#1. The Phoenix Suns
There are three remarkable features of the Suns trajectories which make them the obvious #1. First, consider their losses. Those who have witnessed a Phoenix defeat this season probably sensed that it was less a matter of beating the Suns than just hanging with them until the end. Even more than the Spurs, an average Suns loss doesn’t actually involve loosing until the very last minutes of the game: for the first 40+ minutes, Phoenix is basically in control. The second feature concerns Phoenix’s margin of victory. Whereas Dallas and San Antonio reach their highest lead (+13) in the final minutes of a win, Phoenix hits this same ceiling with almost an entire quarter of play remaining. Over the last 10 minutes of an average win, the Suns' advantage actually begins to decline, a result of either great exhaustion or modesty. I prefer to believe the later cause, and that were it not for decorum, Nash and Co. would claim victory margins averaging 25 points or more.
This leads to the third unique feature of the Suns’ PDP, and that is the rate of increase itself. As we observed with Mavs and Spurs, most winning teams follow a typical pattern: establish a quick and early lead, protect it through quarters 2 & 3, then end with a final surge. The Suns follow just the opposite pattern: they start slow and finish slow, but in the middle of the game they increase their lead with a remarkable urgency. This difference is best expressed in terms of the acceleration of the Suns’ point differential - the rate by which it grows over time. The following graph shows changes in this rate for the '07 Spurs, Mavs and Suns, using averages for total games (wins+losses).
From the preceding discussion, it should be clear that the Plazas of Dreaded Predestination meet our standards of arbitrariness and aestheticism better than most any other power ranking system. Most would agree that graphs are more fun to look at than numbers. And even more than Hollinger’s mysterious weights and coefficients, the privileging of one geometric feature over another is almost completely unjustifiable.
Nevertheless, the regularity of these trajectories and of their correspondence to team outcomes suggests that the Plazas of Dreaded Predestination may yet possess some objective, strategic value. For example: by knowing that a slim lead in the closing minutes almost inevitably foretells defeat, perhaps Steve Nash would be able to intervene so as to better protect his team’s fragile margin. From this universe of lines and shapes, might a team learn enough of itself to help itself win/be saved?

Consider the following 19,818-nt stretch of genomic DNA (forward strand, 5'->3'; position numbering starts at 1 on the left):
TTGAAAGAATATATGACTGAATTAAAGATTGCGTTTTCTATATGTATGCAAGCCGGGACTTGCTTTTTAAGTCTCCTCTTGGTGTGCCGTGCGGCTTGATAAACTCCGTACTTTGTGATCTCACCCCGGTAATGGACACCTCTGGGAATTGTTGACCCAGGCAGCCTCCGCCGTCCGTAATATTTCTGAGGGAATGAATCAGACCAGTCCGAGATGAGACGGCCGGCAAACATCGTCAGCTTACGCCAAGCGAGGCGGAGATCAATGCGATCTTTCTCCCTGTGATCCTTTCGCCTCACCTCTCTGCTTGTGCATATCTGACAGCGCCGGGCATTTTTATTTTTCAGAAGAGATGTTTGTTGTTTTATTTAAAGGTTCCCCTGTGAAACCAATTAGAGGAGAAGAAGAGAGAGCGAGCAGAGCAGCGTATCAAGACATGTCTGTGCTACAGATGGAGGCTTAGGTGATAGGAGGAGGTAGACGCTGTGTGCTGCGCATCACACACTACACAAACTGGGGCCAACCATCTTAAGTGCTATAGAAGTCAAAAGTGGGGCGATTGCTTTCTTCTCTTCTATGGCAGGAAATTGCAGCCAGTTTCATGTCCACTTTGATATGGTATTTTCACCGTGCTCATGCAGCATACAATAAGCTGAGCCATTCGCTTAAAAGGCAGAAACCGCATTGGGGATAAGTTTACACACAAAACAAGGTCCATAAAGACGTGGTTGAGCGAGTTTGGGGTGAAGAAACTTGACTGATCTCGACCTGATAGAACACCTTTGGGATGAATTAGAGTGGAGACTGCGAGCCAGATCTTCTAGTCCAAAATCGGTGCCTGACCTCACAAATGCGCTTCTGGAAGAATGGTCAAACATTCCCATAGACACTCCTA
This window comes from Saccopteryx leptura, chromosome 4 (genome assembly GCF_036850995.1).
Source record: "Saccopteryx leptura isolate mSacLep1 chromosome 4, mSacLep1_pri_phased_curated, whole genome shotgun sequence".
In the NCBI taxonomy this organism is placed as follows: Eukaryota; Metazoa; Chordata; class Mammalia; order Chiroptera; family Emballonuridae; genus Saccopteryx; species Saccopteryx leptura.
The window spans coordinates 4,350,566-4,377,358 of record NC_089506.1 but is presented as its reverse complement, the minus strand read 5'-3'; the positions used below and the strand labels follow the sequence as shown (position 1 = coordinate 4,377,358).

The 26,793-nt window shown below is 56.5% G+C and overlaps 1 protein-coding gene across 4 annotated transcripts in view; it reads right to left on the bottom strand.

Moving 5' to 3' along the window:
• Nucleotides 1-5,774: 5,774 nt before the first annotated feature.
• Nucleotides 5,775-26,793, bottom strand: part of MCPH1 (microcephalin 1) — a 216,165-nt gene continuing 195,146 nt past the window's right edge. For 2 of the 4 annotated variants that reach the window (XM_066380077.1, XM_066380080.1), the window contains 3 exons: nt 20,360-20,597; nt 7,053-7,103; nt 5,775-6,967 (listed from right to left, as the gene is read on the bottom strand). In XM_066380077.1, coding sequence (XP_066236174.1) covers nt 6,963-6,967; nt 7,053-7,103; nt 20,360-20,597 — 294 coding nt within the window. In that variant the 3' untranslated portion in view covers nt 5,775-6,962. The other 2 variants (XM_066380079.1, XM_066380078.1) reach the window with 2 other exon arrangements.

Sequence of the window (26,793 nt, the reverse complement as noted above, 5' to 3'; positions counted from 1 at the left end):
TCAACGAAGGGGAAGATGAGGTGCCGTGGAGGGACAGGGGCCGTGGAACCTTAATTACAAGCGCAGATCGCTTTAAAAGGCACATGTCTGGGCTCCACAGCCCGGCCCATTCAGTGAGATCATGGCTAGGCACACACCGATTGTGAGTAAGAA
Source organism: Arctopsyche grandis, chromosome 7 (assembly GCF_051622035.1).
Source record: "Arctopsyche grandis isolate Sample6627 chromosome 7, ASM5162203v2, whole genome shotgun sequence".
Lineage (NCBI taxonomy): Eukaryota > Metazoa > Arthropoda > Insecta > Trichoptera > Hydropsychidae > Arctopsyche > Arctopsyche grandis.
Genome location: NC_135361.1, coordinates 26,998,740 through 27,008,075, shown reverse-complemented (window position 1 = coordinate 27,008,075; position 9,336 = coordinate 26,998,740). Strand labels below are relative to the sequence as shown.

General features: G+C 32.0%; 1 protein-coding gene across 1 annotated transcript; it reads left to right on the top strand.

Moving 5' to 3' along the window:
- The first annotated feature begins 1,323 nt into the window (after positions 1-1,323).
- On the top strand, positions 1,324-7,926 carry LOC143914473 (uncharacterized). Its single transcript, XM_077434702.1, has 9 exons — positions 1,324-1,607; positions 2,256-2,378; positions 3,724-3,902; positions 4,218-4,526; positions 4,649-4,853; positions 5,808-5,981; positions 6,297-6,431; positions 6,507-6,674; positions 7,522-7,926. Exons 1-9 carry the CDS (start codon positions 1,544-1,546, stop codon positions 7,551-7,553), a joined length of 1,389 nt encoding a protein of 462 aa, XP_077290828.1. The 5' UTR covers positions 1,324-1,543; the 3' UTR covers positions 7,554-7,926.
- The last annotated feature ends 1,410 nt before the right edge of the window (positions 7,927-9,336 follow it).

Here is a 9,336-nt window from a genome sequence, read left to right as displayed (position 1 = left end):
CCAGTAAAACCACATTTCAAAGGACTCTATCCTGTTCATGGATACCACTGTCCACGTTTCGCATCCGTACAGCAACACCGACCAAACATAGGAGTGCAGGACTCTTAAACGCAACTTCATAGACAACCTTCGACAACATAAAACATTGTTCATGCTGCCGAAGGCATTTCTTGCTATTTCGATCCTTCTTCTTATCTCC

I had once entertained an affirmative response to this question, but now reject it as both unsound and unsafe. For one thing, it is unlikely that the mere knowledge of the Plazas would cause Nash to deviate from his normal course; to believe otherwise would assume that, in situations like the one described, Nash isn’t normally trying to protect the Suns’ margin. More importantly, knowledge that either outcome (winning or loosing) is preordained by one’s current trajectory risks plunging both player and league into the darkest and loneliest kind of stupor. The contrast here with Protestant predestination, could not be more stark. The Calvinist works hard to succeed in order to prove to himself that success is his destiny; yet he remain motivated only so long as God’s will is inscrutable and the outcome of his struggles uncertain. What we have here is the exact opposite case, where at any point in a given trajectory, the predestined outcome is both fully certain and fully knowable. The strategic employment of the Plazas, then, would collapse league psychology to a position akin to fatalism. Predestination in the absence of inscrutability is a recipe for Disaster.